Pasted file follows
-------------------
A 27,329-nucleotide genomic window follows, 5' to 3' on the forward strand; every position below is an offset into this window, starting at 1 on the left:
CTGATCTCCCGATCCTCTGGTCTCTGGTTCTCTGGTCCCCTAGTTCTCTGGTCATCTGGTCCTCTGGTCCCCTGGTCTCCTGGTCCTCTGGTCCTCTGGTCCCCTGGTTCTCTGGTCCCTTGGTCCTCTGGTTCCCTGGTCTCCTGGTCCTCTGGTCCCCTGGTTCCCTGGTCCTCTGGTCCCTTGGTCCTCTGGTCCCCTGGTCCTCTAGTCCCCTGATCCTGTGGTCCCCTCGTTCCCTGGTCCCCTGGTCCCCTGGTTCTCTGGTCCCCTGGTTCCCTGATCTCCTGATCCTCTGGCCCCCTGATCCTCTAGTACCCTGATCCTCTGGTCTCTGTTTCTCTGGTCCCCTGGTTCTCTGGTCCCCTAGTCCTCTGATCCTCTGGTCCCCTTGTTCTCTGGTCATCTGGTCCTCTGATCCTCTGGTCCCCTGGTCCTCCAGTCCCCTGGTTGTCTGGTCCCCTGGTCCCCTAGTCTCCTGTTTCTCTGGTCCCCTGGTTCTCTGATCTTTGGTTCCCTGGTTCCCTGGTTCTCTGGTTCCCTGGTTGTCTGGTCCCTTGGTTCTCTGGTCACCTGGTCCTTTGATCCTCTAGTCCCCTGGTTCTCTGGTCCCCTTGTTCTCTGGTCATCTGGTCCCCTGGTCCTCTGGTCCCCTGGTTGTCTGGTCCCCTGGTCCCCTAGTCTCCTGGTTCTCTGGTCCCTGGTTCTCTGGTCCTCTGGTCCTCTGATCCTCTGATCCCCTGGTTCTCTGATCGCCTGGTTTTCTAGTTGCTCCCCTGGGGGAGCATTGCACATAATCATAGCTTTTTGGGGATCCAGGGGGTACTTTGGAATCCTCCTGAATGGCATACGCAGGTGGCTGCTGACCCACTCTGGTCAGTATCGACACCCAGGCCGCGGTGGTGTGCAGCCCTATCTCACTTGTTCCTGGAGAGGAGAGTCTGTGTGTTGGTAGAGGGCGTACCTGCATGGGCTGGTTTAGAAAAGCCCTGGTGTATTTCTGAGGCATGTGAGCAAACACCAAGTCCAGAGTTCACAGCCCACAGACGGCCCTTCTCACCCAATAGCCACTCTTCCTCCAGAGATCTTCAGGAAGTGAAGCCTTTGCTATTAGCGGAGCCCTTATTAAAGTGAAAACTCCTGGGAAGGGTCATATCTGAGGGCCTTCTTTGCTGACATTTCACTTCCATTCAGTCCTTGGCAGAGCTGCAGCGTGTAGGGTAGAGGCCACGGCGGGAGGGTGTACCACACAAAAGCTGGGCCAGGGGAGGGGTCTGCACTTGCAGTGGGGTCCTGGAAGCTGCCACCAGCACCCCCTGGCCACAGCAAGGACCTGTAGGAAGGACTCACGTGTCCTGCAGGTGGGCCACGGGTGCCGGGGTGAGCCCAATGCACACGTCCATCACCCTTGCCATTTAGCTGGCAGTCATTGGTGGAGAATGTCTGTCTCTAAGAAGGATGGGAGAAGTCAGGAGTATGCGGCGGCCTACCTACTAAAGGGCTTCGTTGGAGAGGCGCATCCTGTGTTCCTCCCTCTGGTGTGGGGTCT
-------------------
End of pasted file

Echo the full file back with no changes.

A 27,329-nucleotide genomic window follows, 5' to 3' on the forward strand; every position below is an offset into this window, starting at 1 on the left:
CTGATCTCCCGATCCTCTGGTCTCTGGTTCTCTGGTCCCCTAGTTCTCTGGTCATCTGGTCCTCTGGTCCCCTGGTCTCCTGGTCCTCTGGTCCTCTGGTCCCCTGGTTCTCTGGTCCCTTGGTCCTCTGGTTCCCTGGTCTCCTGGTCCTCTGGTCCCCTGGTTCCCTGGTCCTCTGGTCCCTTGGTCCTCTGGTCCCCTGGTCCTCTAGTCCCCTGATCCTGTGGTCCCCTCGTTCCCTGGTCCCCTGGTCCCCTGGTTCTCTGGTCCCCTGGTTCCCTGATCTCCTGATCCTCTGGCCCCCTGATCCTCTAGTACCCTGATCCTCTGGTCTCTGTTTCTCTGGTCCCCTGGTTCTCTGGTCCCCTAGTCCTCTGATCCTCTGGTCCCCTTGTTCTCTGGTCATCTGGTCCTCTGATCCTCTGGTCCCCTGGTCCTCCAGTCCCCTGGTTGTCTGGTCCCCTGGTCCCCTAGTCTCCTGTTTCTCTGGTCCCCTGGTTCTCTGATCTTTGGTTCCCTGGTTCCCTGGTTCTCTGGTTCCCTGGTTGTCTGGTCCCTTGGTTCTCTGGTCACCTGGTCCTTTGATCCTCTAGTCCCCTGGTTCTCTGGTCCCCTTGTTCTCTGGTCATCTGGTCCCCTGGTCCTCTGGTCCCCTGGTTGTCTGGTCCCCTGGTCCCCTAGTCTCCTGGTTCTCTGGTCCCTGGTTCTCTGGTCCTCTGGTCCTCTGATCCTCTGATCCCCTGGTTCTCTGATCGCCTGGTTTTCTAGTTGCTCCCCTGGGGGAGCATTGCACATAATCATAGCTTTTTGGGGATCCAGGGGGTACTTTGGAATCCTCCTGAATGGCATACGCAGGTGGCTGCTGACCCACTCTGGTCAGTATCGACACCCAGGCCGCGGTGGTGTGCAGCCCTATCTCACTTGTTCCTGGAGAGGAGAGTCTGTGTGTTGGTAGAGGGCGTACCTGCATGGGCTGGTTTAGAAAAGCCCTGGTGTATTTCTGAGGCATGTGAGCAAACACCAAGTCCAGAGTTCACAGCCCACAGACGGCCCTTCTCACCCAATAGCCACTCTTCCTCCAGAGATCTTCAGGAAGTGAAGCCTTTGCTATTAGCGGAGCCCTTATTAAAGTGAAAACTCCTGGGAAGGGTCATATCTGAGGGCCTTCTTTGCTGACATTTCACTTCCATTCAGTCCTTGGCAGAGCTGCAGCGTGTAGGGTAGAGGCCACGGCGGGAGGGTGTACCACACAAAAGCTGGGCCAGGGGAGGGGTCTGCACTTGCAGTGGGGTCCTGGAAGCTGCCACCAGCACCCCCTGGCCACAGCAAGGACCTGTAGGAAGGACTCACGTGTCCTGCAGGTGGGCCACGGGTGCCGGGGTGAGCCCAATGCACACGTCCATCACCCTTGCCATTTAGCTGGCAGTCATTGGTGGAGAATGTCTGTCTCTAAGAAGGATGGGAGAAGTCAGGAGTATGCGGCGGCCTACCTACTAAAGGGCTTCGTTGGAGAGGCGCATCCTGTGTTCCTCCCTCTGGTGTGGGGTCT